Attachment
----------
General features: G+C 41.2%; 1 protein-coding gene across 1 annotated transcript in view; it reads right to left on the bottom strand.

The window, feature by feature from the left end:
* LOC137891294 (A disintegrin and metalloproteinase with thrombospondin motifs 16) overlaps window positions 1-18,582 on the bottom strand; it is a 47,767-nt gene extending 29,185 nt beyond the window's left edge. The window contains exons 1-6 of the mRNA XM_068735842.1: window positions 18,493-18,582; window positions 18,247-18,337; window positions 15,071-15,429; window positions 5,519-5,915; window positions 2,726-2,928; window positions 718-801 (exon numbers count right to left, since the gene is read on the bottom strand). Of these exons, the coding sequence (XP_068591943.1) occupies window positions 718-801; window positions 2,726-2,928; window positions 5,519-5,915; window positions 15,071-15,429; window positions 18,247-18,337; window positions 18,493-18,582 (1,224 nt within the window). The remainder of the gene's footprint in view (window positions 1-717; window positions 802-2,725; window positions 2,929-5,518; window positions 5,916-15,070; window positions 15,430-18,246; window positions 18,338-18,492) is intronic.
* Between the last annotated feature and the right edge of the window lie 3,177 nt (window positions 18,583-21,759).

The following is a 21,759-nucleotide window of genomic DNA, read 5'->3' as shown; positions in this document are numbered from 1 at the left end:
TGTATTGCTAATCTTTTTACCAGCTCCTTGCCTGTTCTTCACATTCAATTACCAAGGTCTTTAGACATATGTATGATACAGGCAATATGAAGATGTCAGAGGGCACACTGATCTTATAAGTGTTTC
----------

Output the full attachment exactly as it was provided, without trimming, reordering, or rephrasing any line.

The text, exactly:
General features: G+C 41.2%; 1 protein-coding gene across 1 annotated transcript in view; it reads right to left on the bottom strand.

The window, feature by feature from the left end:
* LOC137891294 (A disintegrin and metalloproteinase with thrombospondin motifs 16) overlaps window positions 1-18,582 on the bottom strand; it is a 47,767-nt gene extending 29,185 nt beyond the window's left edge. The window contains exons 1-6 of the mRNA XM_068735842.1: window positions 18,493-18,582; window positions 18,247-18,337; window positions 15,071-15,429; window positions 5,519-5,915; window positions 2,726-2,928; window positions 718-801 (exon numbers count right to left, since the gene is read on the bottom strand). Of these exons, the coding sequence (XP_068591943.1) occupies window positions 718-801; window positions 2,726-2,928; window positions 5,519-5,915; window positions 15,071-15,429; window positions 18,247-18,337; window positions 18,493-18,582 (1,224 nt within the window). The remainder of the gene's footprint in view (window positions 1-717; window positions 802-2,725; window positions 2,929-5,518; window positions 5,916-15,070; window positions 15,430-18,246; window positions 18,338-18,492) is intronic.
* Between the last annotated feature and the right edge of the window lie 3,177 nt (window positions 18,583-21,759).

The following is a 21,759-nucleotide window of genomic DNA, read 5'->3' as shown; positions in this document are numbered from 1 at the left end:
TGTATTGCTAATCTTTTTACCAGCTCCTTGCCTGTTCTTCACATTCAATTACCAAGGTCTTTAGACATATGTATGATACAGGCAATATGAAGATGTCAGAGGGCACACTGATCTTATAAGTGTTTC